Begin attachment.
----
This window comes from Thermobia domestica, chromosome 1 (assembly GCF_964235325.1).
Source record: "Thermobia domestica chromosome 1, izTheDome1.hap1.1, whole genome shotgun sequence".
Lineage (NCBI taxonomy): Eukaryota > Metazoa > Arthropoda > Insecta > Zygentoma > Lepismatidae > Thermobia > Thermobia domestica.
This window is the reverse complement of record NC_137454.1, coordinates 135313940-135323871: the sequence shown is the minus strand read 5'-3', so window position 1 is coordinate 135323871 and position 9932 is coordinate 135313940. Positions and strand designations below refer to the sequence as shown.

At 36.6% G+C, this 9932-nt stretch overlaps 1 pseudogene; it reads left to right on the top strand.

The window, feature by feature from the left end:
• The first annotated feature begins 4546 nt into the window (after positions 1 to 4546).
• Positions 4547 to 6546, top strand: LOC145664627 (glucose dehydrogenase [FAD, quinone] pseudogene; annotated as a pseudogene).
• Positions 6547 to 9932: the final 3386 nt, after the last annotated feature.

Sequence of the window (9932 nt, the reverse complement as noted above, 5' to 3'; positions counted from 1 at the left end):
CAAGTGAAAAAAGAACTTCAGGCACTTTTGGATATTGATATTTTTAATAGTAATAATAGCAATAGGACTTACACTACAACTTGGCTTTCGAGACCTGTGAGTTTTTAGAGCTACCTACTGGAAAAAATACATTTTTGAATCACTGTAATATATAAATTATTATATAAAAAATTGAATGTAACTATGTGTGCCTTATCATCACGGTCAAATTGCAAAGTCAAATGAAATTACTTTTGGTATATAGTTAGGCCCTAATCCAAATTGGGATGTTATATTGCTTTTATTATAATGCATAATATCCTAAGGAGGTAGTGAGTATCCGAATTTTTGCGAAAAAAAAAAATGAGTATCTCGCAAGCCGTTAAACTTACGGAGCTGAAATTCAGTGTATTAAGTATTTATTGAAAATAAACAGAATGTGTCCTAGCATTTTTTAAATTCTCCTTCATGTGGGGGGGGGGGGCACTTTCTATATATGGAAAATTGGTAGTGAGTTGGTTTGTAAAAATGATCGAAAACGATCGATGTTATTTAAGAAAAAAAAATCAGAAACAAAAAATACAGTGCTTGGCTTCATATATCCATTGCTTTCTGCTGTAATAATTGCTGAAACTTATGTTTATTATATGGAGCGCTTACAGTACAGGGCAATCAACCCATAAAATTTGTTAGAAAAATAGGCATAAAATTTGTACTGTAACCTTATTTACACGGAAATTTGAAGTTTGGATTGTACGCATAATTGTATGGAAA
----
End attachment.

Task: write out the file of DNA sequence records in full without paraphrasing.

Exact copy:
This window comes from Thermobia domestica, chromosome 1 (assembly GCF_964235325.1).
Source record: "Thermobia domestica chromosome 1, izTheDome1.hap1.1, whole genome shotgun sequence".
Lineage (NCBI taxonomy): Eukaryota > Metazoa > Arthropoda > Insecta > Zygentoma > Lepismatidae > Thermobia > Thermobia domestica.
This window is the reverse complement of record NC_137454.1, coordinates 135313940-135323871: the sequence shown is the minus strand read 5'-3', so window position 1 is coordinate 135323871 and position 9932 is coordinate 135313940. Positions and strand designations below refer to the sequence as shown.

At 36.6% G+C, this 9932-nt stretch overlaps 1 pseudogene; it reads left to right on the top strand.

The window, feature by feature from the left end:
• The first annotated feature begins 4546 nt into the window (after positions 1 to 4546).
• Positions 4547 to 6546, top strand: LOC145664627 (glucose dehydrogenase [FAD, quinone] pseudogene; annotated as a pseudogene).
• Positions 6547 to 9932: the final 3386 nt, after the last annotated feature.

Sequence of the window (9932 nt, the reverse complement as noted above, 5' to 3'; positions counted from 1 at the left end):
CAAGTGAAAAAAGAACTTCAGGCACTTTTGGATATTGATATTTTTAATAGTAATAATAGCAATAGGACTTACACTACAACTTGGCTTTCGAGACCTGTGAGTTTTTAGAGCTACCTACTGGAAAAAATACATTTTTGAATCACTGTAATATATAAATTATTATATAAAAAATTGAATGTAACTATGTGTGCCTTATCATCACGGTCAAATTGCAAAGTCAAATGAAATTACTTTTGGTATATAGTTAGGCCCTAATCCAAATTGGGATGTTATATTGCTTTTATTATAATGCATAATATCCTAAGGAGGTAGTGAGTATCCGAATTTTTGCGAAAAAAAAAAATGAGTATCTCGCAAGCCGTTAAACTTACGGAGCTGAAATTCAGTGTATTAAGTATTTATTGAAAATAAACAGAATGTGTCCTAGCATTTTTTAAATTCTCCTTCATGTGGGGGGGGGGGGCACTTTCTATATATGGAAAATTGGTAGTGAGTTGGTTTGTAAAAATGATCGAAAACGATCGATGTTATTTAAGAAAAAAAAATCAGAAACAAAAAATACAGTGCTTGGCTTCATATATCCATTGCTTTCTGCTGTAATAATTGCTGAAACTTATGTTTATTATATGGAGCGCTTACAGTACAGGGCAATCAACCCATAAAATTTGTTAGAAAAATAGGCATAAAATTTGTACTGTAACCTTATTTACACGGAAATTTGAAGTTTGGATTGTACGCATAATTGTATGGAAA